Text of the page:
Week 1: Coping with Bullying (teens) Module

Week 4: Coping with Bullying (teens)

Week 5: Family Support and Assertiveness Skills

Week 6: Cyberbullying and Recovery Pathways

Signs someone is being bullied

Bullying can make someone feel unsafe and unworthy. A teen who is being bullied exhibits different signs and symptoms as a result of their experience. The effects of bullying will differ from person to person, however, there are some common signs that you can look out for. The following signs might indicate that a person is being bullied. 

Behavioural and emotional signs

  • Feeling sick They often complain about feeling physically sick, having frequent headaches or other physical illnesses. Sometimes they may even fake an illness to avoid uncomfortable situations where the bully may be present.
  • Sleeping problems – Many teens who are being bullied suffer from sleeping problems. Poor sleep is a common symptom of trauma and stress. Teens who are being bullied may also experience nightmares about what is happening to them. 
  • Changed eating habits – Teens who are being bullied may also experience changes with eating and appetite. They might eat more or less as a result of the stress, or they may eat at different times to avoid being picked on. Meal skipping and binge eating are important red flags. 
  • Low self-esteem, anxiety, and low mood – It is well known that bullying is associated with low self-esteem. Bully victims of all ages usually have low self-esteem. They tend to question themselves and see themselves in a negative light. This can lead to anxiety, low mood and feelings of hopelessness.
  • Mood swings – Teens are already going through a turbulent time with puberty. If you add bullying on top of this, mood states can fluctuate even more. Watch out for rapid changes in mood, such as when someone seems to go from calm to highly distressed in an instant. 
  • Becomes unreasonable and aggressive – Teens who are being bullied will often keep the bullying a secret. As such, they may say or do things that don’t seem fair or logical, but which would make sense if people knew what was happening behind the scenes.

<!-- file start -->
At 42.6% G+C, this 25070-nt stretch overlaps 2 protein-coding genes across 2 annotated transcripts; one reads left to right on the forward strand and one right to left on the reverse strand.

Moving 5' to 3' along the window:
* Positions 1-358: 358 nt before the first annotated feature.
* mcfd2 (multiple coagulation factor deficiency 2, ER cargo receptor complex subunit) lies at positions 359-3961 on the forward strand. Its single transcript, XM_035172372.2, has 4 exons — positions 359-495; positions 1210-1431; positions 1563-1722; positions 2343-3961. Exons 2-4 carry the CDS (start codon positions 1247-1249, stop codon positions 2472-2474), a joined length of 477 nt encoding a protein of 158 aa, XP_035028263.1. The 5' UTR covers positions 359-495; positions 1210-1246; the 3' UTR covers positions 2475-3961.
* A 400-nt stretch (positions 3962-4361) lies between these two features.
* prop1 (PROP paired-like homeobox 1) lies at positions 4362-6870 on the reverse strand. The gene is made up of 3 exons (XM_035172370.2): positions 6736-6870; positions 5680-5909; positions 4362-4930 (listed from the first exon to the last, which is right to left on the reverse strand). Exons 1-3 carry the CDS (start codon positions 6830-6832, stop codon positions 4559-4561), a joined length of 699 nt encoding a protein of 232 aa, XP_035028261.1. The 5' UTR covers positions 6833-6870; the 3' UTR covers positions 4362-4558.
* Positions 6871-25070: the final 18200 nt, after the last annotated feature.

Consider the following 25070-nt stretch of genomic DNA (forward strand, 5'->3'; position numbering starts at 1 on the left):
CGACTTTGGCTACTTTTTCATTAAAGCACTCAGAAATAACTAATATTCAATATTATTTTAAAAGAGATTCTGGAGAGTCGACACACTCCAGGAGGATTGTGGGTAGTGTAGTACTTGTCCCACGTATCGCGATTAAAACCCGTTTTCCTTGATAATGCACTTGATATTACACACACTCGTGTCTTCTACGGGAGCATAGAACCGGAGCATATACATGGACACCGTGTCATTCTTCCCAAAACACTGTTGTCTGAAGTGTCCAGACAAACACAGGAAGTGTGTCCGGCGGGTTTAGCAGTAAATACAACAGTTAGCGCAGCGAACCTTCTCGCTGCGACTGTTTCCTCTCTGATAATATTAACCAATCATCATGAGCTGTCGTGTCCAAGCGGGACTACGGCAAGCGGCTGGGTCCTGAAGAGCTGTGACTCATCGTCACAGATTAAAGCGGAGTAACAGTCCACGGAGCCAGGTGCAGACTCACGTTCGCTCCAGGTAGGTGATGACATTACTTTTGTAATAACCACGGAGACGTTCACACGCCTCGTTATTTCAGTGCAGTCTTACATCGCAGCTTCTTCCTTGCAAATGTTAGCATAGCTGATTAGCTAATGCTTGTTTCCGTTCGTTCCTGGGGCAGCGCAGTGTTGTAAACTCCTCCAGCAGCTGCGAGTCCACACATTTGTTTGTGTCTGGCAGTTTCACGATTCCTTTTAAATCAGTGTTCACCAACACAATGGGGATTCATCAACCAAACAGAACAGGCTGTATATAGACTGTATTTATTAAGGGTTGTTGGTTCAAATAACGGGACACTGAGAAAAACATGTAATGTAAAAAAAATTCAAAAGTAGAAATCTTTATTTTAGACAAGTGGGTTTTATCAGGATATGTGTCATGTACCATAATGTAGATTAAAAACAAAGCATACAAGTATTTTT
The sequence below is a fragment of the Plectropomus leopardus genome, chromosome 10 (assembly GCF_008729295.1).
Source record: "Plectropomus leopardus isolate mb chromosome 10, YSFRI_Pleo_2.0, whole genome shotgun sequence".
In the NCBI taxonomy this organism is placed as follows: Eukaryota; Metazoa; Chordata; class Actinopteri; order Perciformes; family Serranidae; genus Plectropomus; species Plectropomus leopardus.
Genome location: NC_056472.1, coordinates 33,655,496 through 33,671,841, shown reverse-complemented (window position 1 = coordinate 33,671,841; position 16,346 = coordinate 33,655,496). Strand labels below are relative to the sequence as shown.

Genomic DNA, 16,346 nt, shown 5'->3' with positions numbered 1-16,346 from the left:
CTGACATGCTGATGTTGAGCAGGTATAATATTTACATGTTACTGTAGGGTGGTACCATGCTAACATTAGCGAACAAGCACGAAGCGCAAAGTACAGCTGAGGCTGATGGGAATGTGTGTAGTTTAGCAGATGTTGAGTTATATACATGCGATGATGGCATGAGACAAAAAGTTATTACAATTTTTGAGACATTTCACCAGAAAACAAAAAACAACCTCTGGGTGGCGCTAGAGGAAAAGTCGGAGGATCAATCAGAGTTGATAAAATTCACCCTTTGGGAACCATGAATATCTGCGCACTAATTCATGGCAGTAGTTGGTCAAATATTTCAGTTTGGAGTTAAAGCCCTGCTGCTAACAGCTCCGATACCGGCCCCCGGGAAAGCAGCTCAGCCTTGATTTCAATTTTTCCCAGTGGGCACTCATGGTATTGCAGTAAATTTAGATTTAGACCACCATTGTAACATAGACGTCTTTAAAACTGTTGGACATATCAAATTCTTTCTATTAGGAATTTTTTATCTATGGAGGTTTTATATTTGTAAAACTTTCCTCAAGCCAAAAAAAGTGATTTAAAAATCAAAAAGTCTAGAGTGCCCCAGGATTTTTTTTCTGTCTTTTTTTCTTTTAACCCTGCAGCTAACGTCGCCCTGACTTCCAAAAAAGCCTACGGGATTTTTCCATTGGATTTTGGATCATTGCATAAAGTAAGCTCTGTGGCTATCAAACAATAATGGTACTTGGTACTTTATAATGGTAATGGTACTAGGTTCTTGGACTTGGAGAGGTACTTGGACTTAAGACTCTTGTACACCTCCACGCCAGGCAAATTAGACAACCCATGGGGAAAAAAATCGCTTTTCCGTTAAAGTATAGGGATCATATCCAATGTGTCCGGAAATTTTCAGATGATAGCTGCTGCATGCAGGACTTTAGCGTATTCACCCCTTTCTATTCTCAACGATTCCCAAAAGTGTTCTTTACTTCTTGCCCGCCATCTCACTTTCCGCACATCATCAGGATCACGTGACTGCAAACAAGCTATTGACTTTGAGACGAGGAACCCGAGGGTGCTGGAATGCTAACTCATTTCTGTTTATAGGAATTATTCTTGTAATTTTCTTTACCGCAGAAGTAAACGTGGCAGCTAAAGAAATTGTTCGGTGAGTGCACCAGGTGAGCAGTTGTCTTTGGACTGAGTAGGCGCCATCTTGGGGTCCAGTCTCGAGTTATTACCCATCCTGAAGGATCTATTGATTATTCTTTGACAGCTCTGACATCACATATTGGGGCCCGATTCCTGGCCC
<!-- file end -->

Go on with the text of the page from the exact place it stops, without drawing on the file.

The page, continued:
• Refuses to open up – Bully victims are often scared to open up. They may have been threatened by the bully not to tell anyone about what is happening and might therefore fear retaliation.  
  • Self-harming behaviour – Being bullied can be a form of trauma, which can feel inescapable and overwhelming at times. As such, bully victims may resort to self harm, talking about suicide, or running away from home as a way to cope. 

School-related signs

  • Refuses to go to school – The victim of bullying may refuse to go to school in an attempt to avoid the bully. They may make up excuses as to why they don’t want to go to school (e.g., feeling unwell).
  • Changing the normal school routine – In an attempt to avoid more bullying, victims might change their routine to get to and from school. For example, if they usually take the bus, they might take a different route or start walking to school instead.
  • Do poorly in school – Due to the stress of bullying, victims may stop engaging in academic work and group activities. They may skip classes and their school grades might fall as a result. Teens who were previously keen on school may appear to lose interest in their work. 

Physical signs

  • Unexplainable injuries – Teens might have unexplainable injuries on them, such as bruises, sore spots, black eyes, cuts, or scratches.
  • Lost or damaged belongings – Teens who get bullied often come home with lost or damaged belongings. For example, they might have torn clothes, missing pieces of books, damaged books, or even lost belongings such as diaries, phones, etc.
  • Comes home from school being hungry – This might indicate that bullies are taking food from the victim. It might also mean that bullies are taunting and teasing so much during break times, that the victim is unable to eat. 

Other possible signs

  • No friends or few friends – Victims might have no or only a few friends. Most of the time, they are being excluded from groups and group activities. They often stay alone or spend time with one or two close friends.
  • Insecure or scared – Most of the time, teens who get bullied by others have many visible insecurities. They may appear anxious and withdrawn, avoid speaking up in class, and stay quiet during group activities.  
  • A frequent target for mimicking and teasing – If you notice outward signs of bullying, it is likely there is more going on behind the scenes. Teens who are mimicked or teased in front of others may be experiencing more severe forms of bullying when others are not around. 
  • Blamed for something that isn’t their fault – Teens who are targets for blame might also be targets for bullying. They might have some insecurities that make them more vulnerable to this type of treatment.

Noticeably different –  Sadly, teens who have a disability and those who are from a different culture, race or religion are at a higher risk of being bullied than other teens.